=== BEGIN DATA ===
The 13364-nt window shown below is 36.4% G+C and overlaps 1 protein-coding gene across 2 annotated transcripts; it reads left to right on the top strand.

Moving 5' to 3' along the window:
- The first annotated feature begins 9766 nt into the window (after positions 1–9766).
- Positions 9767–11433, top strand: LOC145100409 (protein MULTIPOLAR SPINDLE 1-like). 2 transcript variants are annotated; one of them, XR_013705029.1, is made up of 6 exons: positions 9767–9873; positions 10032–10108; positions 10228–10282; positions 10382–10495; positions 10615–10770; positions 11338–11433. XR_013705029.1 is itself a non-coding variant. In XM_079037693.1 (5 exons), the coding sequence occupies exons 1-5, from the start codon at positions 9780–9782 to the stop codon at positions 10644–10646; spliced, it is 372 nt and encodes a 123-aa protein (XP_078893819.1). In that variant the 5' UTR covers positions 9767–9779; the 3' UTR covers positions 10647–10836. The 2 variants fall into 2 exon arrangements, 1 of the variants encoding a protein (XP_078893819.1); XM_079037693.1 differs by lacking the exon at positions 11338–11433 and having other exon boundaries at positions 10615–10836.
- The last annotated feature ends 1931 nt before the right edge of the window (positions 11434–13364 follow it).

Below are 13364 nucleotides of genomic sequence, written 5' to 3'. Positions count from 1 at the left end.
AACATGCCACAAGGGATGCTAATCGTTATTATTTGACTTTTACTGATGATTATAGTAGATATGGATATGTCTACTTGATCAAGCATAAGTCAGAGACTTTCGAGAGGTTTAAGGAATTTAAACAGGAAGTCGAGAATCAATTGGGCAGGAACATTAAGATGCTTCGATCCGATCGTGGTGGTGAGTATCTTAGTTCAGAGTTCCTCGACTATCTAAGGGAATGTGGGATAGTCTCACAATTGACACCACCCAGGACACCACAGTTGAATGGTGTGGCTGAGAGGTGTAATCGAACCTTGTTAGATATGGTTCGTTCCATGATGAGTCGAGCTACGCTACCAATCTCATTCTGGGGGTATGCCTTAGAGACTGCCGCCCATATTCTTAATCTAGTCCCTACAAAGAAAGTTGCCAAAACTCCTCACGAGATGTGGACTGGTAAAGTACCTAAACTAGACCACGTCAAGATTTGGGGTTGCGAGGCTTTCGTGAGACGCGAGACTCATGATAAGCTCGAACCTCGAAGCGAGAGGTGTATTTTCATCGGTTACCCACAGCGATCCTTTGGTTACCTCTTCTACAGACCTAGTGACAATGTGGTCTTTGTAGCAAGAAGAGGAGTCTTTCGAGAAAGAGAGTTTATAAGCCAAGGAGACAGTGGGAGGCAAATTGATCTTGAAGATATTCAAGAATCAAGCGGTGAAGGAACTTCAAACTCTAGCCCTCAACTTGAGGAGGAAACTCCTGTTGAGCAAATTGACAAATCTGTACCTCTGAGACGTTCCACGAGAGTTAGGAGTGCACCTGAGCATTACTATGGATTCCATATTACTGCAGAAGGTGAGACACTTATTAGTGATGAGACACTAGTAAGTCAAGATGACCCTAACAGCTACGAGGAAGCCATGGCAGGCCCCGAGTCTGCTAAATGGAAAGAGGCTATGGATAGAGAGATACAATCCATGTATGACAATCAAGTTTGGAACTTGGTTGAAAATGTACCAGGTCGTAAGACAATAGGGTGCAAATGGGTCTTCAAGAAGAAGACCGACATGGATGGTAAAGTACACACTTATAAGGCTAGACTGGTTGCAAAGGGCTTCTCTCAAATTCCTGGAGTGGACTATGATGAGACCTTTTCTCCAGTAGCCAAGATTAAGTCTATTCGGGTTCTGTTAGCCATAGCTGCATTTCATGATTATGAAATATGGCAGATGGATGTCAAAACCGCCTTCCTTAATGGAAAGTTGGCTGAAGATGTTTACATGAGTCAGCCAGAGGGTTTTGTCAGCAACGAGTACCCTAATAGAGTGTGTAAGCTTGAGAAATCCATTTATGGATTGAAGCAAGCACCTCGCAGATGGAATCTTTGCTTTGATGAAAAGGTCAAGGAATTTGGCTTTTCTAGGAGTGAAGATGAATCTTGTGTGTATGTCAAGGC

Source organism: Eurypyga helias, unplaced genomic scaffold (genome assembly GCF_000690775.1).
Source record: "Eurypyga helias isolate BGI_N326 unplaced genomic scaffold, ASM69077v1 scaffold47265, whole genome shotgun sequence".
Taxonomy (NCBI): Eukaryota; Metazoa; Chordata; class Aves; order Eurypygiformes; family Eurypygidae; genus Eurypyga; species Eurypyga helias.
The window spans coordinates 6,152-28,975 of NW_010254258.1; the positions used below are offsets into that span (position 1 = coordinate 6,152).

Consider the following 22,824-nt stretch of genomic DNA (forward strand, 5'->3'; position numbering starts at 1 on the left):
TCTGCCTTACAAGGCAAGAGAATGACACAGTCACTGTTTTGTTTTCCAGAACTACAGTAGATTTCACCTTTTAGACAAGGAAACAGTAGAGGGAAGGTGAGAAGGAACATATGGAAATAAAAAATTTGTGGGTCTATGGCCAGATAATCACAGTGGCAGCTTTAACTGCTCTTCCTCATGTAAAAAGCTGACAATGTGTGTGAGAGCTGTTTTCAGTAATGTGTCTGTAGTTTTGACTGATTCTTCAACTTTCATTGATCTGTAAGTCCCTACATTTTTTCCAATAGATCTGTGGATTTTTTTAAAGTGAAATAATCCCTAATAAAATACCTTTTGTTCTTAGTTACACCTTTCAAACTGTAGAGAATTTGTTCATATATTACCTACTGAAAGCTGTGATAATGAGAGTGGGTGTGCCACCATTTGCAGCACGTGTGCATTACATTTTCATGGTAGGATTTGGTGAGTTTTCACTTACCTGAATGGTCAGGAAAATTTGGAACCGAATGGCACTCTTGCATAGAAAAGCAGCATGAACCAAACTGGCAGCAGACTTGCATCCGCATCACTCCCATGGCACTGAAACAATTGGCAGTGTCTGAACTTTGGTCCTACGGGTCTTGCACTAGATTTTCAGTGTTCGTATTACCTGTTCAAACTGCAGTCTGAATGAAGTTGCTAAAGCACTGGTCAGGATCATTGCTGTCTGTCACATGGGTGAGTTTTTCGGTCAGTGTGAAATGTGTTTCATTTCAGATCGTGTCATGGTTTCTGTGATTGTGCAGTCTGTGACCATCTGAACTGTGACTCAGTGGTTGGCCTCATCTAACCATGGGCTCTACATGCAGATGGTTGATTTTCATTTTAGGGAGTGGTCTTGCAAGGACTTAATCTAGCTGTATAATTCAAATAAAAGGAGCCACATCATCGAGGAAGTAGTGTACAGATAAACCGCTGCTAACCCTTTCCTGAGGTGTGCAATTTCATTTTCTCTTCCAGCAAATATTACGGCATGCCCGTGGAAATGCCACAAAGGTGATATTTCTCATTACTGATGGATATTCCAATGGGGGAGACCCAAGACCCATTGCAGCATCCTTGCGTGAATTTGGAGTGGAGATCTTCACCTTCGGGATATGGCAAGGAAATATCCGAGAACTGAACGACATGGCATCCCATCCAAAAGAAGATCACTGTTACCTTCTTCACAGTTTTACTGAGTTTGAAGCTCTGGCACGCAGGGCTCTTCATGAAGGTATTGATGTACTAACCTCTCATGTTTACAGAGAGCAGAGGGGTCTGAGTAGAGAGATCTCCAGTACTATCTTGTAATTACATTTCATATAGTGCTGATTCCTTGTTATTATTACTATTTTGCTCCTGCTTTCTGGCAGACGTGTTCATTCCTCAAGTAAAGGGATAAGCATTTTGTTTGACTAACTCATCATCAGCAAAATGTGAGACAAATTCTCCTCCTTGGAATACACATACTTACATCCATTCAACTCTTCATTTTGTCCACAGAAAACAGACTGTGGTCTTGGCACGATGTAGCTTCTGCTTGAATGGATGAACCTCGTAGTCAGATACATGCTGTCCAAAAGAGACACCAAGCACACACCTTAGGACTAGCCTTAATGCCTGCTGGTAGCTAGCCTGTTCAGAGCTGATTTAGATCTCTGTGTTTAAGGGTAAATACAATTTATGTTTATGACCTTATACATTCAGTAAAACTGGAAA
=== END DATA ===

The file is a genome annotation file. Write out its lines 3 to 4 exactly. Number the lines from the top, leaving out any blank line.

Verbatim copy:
- The first annotated feature begins 9766 nt into the window (after positions 1–9766).
- Positions 9767–11433, top strand: LOC145100409 (protein MULTIPOLAR SPINDLE 1-like). 2 transcript variants are annotated; one of them, XR_013705029.1, is made up of 6 exons: positions 9767–9873; positions 10032–10108; positions 10228–10282; positions 10382–10495; positions 10615–10770; positions 11338–11433. XR_013705029.1 is itself a non-coding variant. In XM_079037693.1 (5 exons), the coding sequence occupies exons 1-5, from the start codon at positions 9780–9782 to the stop codon at positions 10644–10646; spliced, it is 372 nt and encodes a 123-aa protein (XP_078893819.1). In that variant the 5' UTR covers positions 9767–9779; the 3' UTR covers positions 10647–10836. The 2 variants fall into 2 exon arrangements, 1 of the variants encoding a protein (XP_078893819.1); XM_079037693.1 differs by lacking the exon at positions 11338–11433 and having other exon boundaries at positions 10615–10836.